Separately, I’ve been playing violin for the first time in two years, as part of the pit orchestra for the Musical Theater Guild’s production of PippinPippin is…an interesting musical, but I’m having a great time playing high notes in the back, regardless of whether or not I actually understand the plot. It’s just really exciting to be able to be part of a violin section again, and to be following a conductor, and to be exercising a totally different set of muscles from all the other music I’ve been doing, which is mostly singing-based. Our conductor, Jeffery Y. '22, lives just two doors away from me, and for complicated reasons our wing has an ongoing in-joke of getting pictures of him, so I have a picture of him from every rehearsal.

We moved into our performance space at the end of IAP, so here’s a picture of Jeffery in that room as well:

picture of jeffery sitting at his chair on a wooden floor

Our first show just happened last night, and it went pretty well! There are two more,07 and <a href="http://linktr.ee/pippiniap22" class="broken_link">three virtual showings next week!</a> okay, that is the limit of my self-promotion. and then I will lay my violin back down to rest until the next musical comes along.

jaundice

In our lounge, our wing has a collection of large, round stuffed animals which are quite well-loved, and so we recently decided to acquire a new one.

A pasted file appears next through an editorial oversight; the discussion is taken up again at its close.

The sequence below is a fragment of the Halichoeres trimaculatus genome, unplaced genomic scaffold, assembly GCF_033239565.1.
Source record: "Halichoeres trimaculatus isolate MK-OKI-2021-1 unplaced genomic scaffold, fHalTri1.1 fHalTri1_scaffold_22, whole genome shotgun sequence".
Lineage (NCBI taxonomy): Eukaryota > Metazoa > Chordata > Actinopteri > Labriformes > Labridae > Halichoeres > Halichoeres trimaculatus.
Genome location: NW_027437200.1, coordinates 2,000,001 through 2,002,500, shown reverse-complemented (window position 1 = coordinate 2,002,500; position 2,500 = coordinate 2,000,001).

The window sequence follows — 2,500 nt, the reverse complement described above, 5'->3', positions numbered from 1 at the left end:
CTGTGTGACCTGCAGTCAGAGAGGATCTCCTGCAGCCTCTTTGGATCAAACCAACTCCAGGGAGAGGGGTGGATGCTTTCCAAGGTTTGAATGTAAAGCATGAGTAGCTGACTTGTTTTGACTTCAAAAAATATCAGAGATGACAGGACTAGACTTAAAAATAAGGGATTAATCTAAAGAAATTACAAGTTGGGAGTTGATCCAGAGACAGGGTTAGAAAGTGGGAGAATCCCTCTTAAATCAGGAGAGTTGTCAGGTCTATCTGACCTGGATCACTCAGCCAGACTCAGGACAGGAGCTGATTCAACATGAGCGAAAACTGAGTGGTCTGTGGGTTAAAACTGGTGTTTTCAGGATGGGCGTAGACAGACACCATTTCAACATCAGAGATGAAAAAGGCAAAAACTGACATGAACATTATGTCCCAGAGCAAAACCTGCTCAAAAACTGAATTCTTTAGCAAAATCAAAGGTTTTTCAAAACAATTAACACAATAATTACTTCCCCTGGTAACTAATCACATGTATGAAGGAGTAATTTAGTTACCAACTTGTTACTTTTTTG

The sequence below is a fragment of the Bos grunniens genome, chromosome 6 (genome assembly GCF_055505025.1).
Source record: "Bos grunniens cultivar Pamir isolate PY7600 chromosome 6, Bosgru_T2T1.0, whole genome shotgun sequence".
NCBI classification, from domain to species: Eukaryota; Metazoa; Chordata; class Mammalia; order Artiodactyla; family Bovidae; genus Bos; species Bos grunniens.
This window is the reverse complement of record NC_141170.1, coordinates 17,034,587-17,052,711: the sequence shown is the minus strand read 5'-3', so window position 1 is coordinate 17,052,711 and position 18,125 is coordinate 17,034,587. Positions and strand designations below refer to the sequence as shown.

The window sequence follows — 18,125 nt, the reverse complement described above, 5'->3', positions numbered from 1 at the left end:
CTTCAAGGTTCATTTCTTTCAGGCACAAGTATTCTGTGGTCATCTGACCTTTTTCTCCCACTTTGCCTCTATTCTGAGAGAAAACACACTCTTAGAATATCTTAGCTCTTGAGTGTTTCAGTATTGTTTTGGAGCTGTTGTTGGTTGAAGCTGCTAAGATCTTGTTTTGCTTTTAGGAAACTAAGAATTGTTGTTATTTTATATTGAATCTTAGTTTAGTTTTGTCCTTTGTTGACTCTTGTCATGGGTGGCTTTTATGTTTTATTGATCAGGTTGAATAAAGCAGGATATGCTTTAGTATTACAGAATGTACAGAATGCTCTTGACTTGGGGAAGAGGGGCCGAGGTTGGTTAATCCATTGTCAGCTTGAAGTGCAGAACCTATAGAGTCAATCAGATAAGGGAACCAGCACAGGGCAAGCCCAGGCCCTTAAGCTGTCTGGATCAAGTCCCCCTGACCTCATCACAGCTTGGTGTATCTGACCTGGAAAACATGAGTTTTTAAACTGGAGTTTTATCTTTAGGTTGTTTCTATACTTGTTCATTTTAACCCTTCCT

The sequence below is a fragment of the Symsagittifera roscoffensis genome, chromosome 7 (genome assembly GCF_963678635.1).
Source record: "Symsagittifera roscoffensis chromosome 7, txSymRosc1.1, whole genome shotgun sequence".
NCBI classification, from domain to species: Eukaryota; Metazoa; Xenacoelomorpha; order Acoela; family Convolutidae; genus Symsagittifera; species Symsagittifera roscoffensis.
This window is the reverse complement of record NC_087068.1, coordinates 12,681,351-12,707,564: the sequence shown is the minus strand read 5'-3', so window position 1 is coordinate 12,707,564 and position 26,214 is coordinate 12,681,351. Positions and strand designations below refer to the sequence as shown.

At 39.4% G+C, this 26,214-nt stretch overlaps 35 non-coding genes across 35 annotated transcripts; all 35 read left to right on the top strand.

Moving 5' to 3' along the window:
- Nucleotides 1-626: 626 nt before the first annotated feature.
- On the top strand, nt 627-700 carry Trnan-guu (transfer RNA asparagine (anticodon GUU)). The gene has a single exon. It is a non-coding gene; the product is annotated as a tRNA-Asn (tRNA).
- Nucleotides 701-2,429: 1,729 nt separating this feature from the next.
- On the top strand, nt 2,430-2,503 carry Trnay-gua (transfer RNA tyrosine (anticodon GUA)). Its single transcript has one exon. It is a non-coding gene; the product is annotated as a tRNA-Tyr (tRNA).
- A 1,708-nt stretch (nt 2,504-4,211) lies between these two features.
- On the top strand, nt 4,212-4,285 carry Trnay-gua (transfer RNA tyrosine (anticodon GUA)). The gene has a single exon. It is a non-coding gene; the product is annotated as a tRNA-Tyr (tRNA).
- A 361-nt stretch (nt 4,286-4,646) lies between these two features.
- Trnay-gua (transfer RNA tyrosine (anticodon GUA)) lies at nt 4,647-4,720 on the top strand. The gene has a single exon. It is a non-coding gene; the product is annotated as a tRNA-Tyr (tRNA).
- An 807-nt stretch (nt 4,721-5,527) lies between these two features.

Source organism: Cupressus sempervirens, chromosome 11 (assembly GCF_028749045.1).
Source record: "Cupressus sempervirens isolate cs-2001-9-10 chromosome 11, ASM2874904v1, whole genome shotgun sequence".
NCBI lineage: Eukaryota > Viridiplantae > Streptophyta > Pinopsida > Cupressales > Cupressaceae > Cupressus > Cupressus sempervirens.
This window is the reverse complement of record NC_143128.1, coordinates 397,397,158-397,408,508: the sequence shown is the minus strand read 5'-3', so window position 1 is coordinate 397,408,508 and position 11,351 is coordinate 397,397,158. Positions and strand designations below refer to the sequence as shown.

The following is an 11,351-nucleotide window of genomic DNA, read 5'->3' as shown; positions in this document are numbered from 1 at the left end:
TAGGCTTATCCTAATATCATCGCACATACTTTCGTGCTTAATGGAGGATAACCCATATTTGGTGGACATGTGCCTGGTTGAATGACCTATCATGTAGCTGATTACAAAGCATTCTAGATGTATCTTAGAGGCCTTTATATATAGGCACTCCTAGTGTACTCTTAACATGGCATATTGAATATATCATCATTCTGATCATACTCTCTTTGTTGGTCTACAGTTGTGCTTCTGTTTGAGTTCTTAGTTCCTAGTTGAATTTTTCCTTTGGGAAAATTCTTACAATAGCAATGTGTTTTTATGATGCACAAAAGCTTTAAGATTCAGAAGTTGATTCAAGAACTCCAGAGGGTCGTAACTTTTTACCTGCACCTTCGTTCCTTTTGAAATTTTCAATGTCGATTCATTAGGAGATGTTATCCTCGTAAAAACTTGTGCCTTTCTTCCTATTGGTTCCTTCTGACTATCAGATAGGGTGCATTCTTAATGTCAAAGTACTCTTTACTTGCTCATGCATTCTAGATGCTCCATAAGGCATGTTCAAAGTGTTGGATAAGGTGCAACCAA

me holding a colossal proboscis monkey plushie

look at this large boi

Once we got it, we had to give it a name. Fortunately, our wing also has a “question of the week” whiteboard, where we put up a new question each week for residents to answer.08 currently, the question is 'what is to be done?' We had one round for naming suggestions:

many name suggestions for our new plushie

We took the ones that had gotten plus-ones, and then we ran another vote:

board with voting for new plushie names; only one column has any votes

So, that was that.  Our new main lounge resident would be named Jaundice. They are a welcome addition to our family, and quite cuddly as well!

snow

It’s snowed a couple of times here in Boston during the past month, including two storms which briefly shut down MIT. I really like snow, and I also really enjoy going outside in the snow, so this was a lot of fun for me.

At some point in late January, it had been cold for enough days that the river seemed frozen enough to walk on. So, Nicole H. '22 and I went onto the ice for a little bit.

Even though I grew up somewhere colder than Boston, I’d never gotten to stand on a frozen body of water before. I suppose there’s always a first time for everything!

sunsets

And, as always, some of the beautiful sunsets from the past month.

It’s been an IAP full of ups and downs, and I can’t honestly say that I enjoyed all of it. Inside the darkness, though, these pinpricks of light have been wonderful, and I wouldn’t give them for the world.

  1. well, this year the spring semester started on January 31st, but close enough back to text
  2. I count in my inbox at least eight or nine email threads from this IAP, and I honestly think we did better than usual back to text
  3. recipe video is here, but, fair warning, it is entirely in Chinese. i have a mediocre translation if you want one. back to text
  4. mostly regarding how we hope to run the dorm next year during our upcoming term on Next Exec, which I think is probably bad form in regards to separating work from personal life. back to text
  5. or less if you know where to look at MIT back to text
  6. I mean, it's dark, it's warm, there's music...it's like the perfect conditions for a nap back to text
  7. and three virtual showings next week! okay, that is the limit of my self-promotion. back to text
  8. currently, the question is 'what is to be done? back to text